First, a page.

Keep employees happy and keep them, period

The premium that employers have placed on retention reflects the high cost of turnover: Experts estimate it can cost as much as twice an employee’s salary to recruit, hire and train a new worker.

And close friends often follow one another out the door. According to John J. Sullivan, a professor of management at San Francisco State University who specializes in human resource issues, when one person leaves, several often follow suit. “So it’s not replacing one person, it’s replacing three to five,” he said.

But the current obsession among employers is worker engagement. Employees are engaged, experts say, when they feel productive, think they are contributing to their company’s mission, have trust and confidence in their managers and are given the opportunity to grow and advance — not necessarily by climbing the corporate ladder, but by learning new skills.

Via The New York Times

Unscheduled Absenteeism Is Expensive

According to workforce solution company Circadian, unscheduled absenteeism costs roughly $3,600 per year for each hourly worker and $2,650 each year for salaried employees. The costs can be attributed to many factors including:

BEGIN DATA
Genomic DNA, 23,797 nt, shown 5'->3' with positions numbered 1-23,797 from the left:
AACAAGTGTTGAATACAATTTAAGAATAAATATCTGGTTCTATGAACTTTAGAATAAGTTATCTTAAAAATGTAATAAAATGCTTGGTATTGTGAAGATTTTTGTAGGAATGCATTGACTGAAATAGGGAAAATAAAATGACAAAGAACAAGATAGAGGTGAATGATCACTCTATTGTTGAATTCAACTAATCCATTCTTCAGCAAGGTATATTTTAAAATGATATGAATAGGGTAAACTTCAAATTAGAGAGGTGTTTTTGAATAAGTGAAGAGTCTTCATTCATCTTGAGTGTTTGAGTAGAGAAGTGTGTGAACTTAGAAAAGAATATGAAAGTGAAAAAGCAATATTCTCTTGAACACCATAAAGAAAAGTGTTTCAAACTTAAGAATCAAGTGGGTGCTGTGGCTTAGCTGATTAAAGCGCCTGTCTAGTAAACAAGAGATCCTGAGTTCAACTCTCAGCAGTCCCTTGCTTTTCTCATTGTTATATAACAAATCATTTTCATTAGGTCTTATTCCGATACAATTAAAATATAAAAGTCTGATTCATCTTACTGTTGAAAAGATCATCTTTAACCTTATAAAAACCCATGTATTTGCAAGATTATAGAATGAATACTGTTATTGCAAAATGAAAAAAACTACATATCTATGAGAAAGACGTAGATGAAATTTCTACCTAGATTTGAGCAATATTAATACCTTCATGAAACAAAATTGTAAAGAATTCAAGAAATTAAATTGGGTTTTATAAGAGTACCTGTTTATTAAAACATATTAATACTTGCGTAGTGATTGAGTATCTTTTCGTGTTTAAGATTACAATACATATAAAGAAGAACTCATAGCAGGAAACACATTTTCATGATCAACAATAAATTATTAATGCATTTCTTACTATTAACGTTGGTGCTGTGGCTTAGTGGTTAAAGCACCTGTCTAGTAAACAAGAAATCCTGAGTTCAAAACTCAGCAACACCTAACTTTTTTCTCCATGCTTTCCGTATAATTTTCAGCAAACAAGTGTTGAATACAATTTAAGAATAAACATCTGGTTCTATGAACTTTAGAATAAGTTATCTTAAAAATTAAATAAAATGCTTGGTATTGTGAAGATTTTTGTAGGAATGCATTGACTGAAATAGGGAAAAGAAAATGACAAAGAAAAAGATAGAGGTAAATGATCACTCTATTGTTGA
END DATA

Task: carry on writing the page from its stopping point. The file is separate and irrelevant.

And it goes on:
• Wages paid to absent employees
  • High-cost replacement workers (overtime pay for other employees and/or temporary workers)
  • Administrative costs of managing absenteeism
  • Other indirect costs and effects of absenteeism include:
  • Poor quality of goods/services resulting from overtime fatigue or understaffing
  • Reduced productivity
  • Excess manager time (dealing with discipline and finding suitable employee replacements)
  • Safety issues (inadequately trained employees filling in for others, rushing to catch up after arriving as a replacement, etc)

Via Forbes

Research Shows…

9 of the 12 workplace elements consistently predict turnover across business units, regardless of an organization’s size. These elements are: having clear expectations, having the materials and equipment to do the job right, having the opportunity to do what you do best every day, the belief that someone at work cares, the belief that someone encourages your development, a sense that your opinions count, the mission or purpose of the company making you feel that your job is important, a belief that your coworkers are committed to quality, and having opportunities to learn and grow at work. If these needs are met, as shown by higher scores on these employee engagement items, turnover is likely to be low. If not, keeping people may be the hardest part of a manager’s job.

Via Gallop